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On the Segregation of Genetically Modified, Conventional, and Organic Products in European Agriculture: A Multi-Market Equilibrium Analysis

  • Moschini, GianCarlo
  • Bulut, Harun
  • Cembalo, Luigi

Evaluating the possible benefits of the introduction of genetically modified (GM) crops must address the issue of consumer resistance as well as the complex regulation that has ensued. In the European Union (EU), this regulation envisions the co-existence of GM food with conventional and quality-enhanced products, mandates the labelling and traceability of GM products and allows only a stringent adventitious presence of GM content in other products. All these elements are brought together within a partial equilibrium model of the EU agricultural food sector. The model comprises conventional, GM and organic food. Demand is modelled in a novel fashion, whereby organic and conventional products are treated as horizontally differentiated but GM products are vertically differentiated (weakly inferior) relative to conventional ones. Supply accounts explicitly for the land constraint at the sector level and for the need for additional resources to produce organic food. Model calibration and simulation allow insights into the qualitative and quantitative effects of the large-scale introduction of GM products in the EU market. We find that the introduction of GM food reduces overall EU welfare, mostly because of the associated need for costly segregation of non-GM products, but the producers of quality-enhanced products actually benefit.

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File URL: http://www.econ.iastate.edu/sites/default/files/publications/papers/paper_12450.pdf
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Paper provided by Iowa State University, Department of Economics in its series Staff General Research Papers with number 12450.

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Date of creation: 26 Oct 2005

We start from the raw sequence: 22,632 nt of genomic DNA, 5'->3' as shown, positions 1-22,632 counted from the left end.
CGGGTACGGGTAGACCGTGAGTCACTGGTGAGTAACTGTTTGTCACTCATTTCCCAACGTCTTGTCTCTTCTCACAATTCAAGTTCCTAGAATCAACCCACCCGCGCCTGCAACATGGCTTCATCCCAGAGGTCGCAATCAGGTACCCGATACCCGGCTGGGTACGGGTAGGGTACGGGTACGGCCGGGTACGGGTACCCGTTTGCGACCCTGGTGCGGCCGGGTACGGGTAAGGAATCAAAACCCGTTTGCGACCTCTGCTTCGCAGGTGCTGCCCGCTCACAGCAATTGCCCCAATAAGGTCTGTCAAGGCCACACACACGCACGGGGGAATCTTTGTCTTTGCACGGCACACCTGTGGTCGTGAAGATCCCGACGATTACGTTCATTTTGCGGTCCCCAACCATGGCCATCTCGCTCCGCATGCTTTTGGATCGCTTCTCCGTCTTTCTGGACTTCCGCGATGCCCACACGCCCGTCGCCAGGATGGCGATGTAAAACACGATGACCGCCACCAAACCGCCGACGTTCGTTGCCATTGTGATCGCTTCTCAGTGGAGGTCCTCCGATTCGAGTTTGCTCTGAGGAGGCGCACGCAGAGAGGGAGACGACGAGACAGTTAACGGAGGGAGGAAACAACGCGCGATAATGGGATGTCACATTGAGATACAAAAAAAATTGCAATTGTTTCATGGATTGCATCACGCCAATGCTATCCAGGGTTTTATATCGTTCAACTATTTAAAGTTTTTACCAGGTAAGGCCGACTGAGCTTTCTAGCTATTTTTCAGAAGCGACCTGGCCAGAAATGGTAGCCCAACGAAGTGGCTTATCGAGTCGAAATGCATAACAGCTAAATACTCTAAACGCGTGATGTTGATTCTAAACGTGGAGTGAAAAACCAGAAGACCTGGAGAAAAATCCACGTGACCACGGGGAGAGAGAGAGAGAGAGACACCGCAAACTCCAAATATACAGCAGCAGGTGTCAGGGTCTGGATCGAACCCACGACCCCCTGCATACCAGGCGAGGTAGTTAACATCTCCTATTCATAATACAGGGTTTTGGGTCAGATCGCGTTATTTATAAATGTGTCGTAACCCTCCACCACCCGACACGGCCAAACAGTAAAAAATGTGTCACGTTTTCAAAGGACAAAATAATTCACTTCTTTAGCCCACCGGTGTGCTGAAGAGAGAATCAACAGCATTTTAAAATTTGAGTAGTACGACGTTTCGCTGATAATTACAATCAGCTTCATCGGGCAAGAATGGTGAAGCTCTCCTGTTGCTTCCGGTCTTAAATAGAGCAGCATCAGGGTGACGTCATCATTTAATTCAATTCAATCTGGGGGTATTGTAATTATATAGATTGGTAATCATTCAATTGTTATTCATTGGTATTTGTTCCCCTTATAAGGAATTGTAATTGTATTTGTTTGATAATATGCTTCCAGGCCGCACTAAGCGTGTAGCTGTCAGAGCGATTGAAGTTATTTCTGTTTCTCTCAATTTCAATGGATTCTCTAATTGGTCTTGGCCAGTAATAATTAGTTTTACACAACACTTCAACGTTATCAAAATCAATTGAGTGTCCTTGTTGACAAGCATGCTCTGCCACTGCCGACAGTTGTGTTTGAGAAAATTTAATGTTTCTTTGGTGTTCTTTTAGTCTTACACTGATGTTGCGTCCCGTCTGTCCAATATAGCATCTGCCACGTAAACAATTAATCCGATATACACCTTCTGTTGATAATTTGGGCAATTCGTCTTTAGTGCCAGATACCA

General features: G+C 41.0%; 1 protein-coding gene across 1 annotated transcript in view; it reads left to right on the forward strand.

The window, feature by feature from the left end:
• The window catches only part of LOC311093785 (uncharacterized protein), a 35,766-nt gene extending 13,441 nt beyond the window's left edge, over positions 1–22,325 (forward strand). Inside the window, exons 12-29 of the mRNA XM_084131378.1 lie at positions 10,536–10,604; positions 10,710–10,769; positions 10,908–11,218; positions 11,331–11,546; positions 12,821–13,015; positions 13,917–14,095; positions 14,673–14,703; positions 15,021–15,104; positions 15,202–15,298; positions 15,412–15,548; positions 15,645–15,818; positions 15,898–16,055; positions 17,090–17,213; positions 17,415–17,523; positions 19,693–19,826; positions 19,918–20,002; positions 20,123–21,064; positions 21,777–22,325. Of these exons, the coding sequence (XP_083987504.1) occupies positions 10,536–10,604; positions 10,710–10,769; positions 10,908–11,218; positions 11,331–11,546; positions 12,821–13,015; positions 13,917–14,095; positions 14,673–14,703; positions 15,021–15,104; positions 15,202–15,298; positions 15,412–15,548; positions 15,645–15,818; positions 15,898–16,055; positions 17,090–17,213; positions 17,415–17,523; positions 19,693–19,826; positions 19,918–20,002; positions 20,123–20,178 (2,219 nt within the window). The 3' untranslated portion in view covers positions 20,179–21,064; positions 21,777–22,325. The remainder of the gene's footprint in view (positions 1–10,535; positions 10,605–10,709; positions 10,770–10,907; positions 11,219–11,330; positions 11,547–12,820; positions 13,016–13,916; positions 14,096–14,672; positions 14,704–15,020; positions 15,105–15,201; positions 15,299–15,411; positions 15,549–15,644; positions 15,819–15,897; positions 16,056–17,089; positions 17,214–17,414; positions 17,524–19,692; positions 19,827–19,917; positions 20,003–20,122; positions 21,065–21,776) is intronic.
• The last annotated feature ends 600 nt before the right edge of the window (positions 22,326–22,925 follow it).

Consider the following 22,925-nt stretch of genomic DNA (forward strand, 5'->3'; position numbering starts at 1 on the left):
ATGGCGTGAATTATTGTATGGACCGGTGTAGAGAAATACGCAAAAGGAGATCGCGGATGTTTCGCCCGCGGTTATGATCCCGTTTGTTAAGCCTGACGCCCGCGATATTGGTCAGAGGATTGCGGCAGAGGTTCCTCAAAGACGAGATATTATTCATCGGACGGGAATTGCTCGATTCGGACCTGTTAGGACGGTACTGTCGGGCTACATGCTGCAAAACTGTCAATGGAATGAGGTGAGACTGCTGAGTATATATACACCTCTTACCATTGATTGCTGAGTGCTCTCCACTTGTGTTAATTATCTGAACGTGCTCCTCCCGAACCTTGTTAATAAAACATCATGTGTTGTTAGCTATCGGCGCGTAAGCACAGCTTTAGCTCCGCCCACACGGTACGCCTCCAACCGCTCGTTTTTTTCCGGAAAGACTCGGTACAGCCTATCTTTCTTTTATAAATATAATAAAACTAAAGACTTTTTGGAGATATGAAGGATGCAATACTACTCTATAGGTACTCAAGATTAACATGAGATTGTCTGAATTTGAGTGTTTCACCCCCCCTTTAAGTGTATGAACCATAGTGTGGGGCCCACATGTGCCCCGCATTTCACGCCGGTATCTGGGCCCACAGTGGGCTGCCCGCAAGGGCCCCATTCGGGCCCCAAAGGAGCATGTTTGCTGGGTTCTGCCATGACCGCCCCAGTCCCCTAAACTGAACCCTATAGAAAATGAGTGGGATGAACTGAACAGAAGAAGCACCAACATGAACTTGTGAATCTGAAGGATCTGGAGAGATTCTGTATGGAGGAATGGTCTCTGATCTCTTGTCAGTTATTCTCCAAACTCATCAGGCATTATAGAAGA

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Publication status: Published in Journal of Agricultural Economics, December 2005, vol. 56, pp. 347-372
Handle: RePEc:isu:genres:12450
Contact details of provider: Postal: Iowa State University, Dept. of Economics, 260 Heady Hall, Ames, IA 50011-1070
Phone: +1 515.294.6741
Fax: +1 515.294.0221
Web page: http://www.econ.iastate.edu
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  1. Lapan, Harvey E. & Moschini, GianCarlo, 2004. "Innovation and Trade with Endogenous Market Failure: The Case of Genetically Modified Products," Staff General Research Papers 2109, Iowa State University, Department of Economics.
  2. Giancarlo Moschini & Harvey Lapan, 1997. "Intellectual Property Rights and the Welfare Effects of Agricultural R&D," American Journal of Agricultural Economics, Agricultural and Applied Economics Association, vol. 79(4), pages 1229-1242.
  3. Ian M. Sheldon, 2002. "Regulation of biotechnology: will we ever 'freely' trade GMOs?," European Review of Agricultural Economics, Foundation for the European Review of Agricultural Economics, vol. 29(1), pages 155-176, March.
  4. Mussa, Michael & Rosen, Sherwin, 1978. "Monopoly and product quality," Journal of Economic Theory, Elsevier, vol. 18(2), pages 301-317, August.
  5. Bullock, D. S. & Desquilbet, M., 2002. "The economics of non-GMO segregation and identity preservation," Food Policy, Elsevier, vol. 27(1), pages 81-99, February.